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What is Barrett's esophagus?

The normal esophagus (swallowing tube) is lined by a pinkish-white tissue called squamous epithelium. Some people also have red stomach tissue (normal appearing columnar epithelium) present in the bottom part of the esophagus. Barrett's esophagus is a condition in which the normal squamous epithelium of the esophagus has been replaced by an abnormal red columnar epithelium called specialized intestinal metaplasia. Specialized intestinal metaplasia is red, like normal stomach tissue, but does not look like stomach tissue under the microscope. Therefore, a biopsy (a piece of tissue taken from the esophagus) is needed to diagnose Barrett's esophagus.

Normal esophagus and stomach blank Inside the normal esophagus and stomach
Normal esophagus and stomach   Inside the normal esophagus and stomach
The esophagus passes through a hole in the diaphragm (breathing muscle) where it joins the stomach. The entire stomach is within the abdominal cavity, below the diaphragm. blank The entire esophagus is lined by normal squamous (shown here as light pink). The stomach is lined by normal columnar lining (shown here as dark pink). The region where the normal squamous esophageal lining joins the normal columnar stomach lining is called the squamocolumnar junction.

The Barrett's lining always begins at the bottom of the esophagus where the esophagus joins the stomach and extends upward toward the mouth for varying lengths. Some Barrett's linings are short, less than 3 cm (1.3 inches) in length, and some are long (3 cm or greater in length).

Hiatal hernia

Most people with Barrett's esophagus have a hiatal hernia. However, hiatal hernias are very common and most people who have a hiatal hernia do not have Barrett's esophagus.

Hiatal hernia
Hiatal hernia
The diaphragm (breathing muscle) separates the abdominal cavity from the chest cavity. Normally the entire stomach lies within the abdominal cavity. In this illustration, a small portion of the stomach has moved backwards through the opening in the diaphragm and into the chest cavity. This small portion of stomach above the diaphragm is referred to as a hiatal hernia.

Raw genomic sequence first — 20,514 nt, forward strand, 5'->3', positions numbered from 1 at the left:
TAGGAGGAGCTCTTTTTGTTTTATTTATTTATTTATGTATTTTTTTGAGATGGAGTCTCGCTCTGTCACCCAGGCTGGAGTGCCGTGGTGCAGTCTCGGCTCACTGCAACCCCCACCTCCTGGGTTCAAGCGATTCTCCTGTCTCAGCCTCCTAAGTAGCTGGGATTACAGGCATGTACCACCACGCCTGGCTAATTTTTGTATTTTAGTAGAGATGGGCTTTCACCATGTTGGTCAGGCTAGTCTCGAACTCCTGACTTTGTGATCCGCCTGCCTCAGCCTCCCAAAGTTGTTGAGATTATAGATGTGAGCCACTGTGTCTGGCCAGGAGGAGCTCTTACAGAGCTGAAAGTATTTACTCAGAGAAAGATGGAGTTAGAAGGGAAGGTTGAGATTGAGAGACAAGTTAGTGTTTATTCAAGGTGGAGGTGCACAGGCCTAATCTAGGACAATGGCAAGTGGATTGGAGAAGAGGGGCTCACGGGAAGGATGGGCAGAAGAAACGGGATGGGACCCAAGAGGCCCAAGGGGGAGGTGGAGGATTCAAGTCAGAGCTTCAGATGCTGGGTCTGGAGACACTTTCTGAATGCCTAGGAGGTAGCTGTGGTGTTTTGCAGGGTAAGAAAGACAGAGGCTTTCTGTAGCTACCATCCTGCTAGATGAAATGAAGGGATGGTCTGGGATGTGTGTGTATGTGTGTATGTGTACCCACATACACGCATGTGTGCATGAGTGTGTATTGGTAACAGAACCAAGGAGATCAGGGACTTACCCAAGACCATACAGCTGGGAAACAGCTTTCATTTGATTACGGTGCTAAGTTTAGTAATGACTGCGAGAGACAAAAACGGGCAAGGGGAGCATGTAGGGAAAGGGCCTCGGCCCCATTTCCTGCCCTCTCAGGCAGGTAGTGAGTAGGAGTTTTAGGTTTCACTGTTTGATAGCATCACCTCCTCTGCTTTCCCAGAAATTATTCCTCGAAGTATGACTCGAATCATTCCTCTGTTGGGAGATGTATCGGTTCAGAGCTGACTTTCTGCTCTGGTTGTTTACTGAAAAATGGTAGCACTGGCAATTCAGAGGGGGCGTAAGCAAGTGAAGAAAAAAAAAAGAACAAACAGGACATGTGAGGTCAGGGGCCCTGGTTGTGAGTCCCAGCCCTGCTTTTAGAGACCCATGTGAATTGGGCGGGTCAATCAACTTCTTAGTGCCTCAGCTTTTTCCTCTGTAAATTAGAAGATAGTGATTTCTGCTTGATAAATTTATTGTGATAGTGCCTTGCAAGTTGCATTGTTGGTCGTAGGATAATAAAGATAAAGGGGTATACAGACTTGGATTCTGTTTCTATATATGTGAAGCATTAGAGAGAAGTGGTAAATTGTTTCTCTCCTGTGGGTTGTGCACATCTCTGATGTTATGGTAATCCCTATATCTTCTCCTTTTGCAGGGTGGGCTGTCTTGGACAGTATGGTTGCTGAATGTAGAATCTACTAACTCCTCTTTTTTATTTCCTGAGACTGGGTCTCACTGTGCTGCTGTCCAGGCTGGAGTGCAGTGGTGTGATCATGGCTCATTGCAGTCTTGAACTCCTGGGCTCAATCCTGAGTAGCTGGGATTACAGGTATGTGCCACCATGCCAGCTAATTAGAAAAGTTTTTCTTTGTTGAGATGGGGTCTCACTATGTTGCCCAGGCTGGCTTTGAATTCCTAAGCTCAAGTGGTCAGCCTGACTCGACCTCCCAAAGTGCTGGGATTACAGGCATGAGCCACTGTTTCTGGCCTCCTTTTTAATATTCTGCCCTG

Inside the normal esophagus with hiatal hernia Inside a short segment Barrett's esophagus with hiatal hernia Inside a long segment Barrett's esophagus
Inside the normal esophagus with hiatal hernia Inside a short segment
Barrett's esophagus
Inside a long segment
Barrett's esophagus
The entire esophagus is lined by normal squamous (shown here as light pink). The stomach is lined by normal columnar lining (shown here as dark pink). The region where the normal squamous esophageal lining joins the normal columnar stomach lining is called the squamocolumnar junction. In this case, the squamocolumnar junction has moved up and away from the diaphragm because of the hiatal hernia. A short length of Barrett's esophagus is seen between the top of the hiatal hernia and the normal squamous esophagus. In this case, the squamocolumnar junction is made up of normal squamous esophageal lining on one side and Barrett's esophagus (specialized intestinal metaplasia) on the other side. The Barrett's esophagus must be confirmed by biopsy. A long length of Barrett's esophagus is seen between the top of the hiatal hernia and the normal squamous esophagus. The squamocolumnar junction has moved a great distance up and away from the diaphragm due to the long segment of Barrett's esophagus (specialized intestinal metaplasia). The Barrett's esophagus must be confirmed by biopsy.

Barrett's esophagus and cancer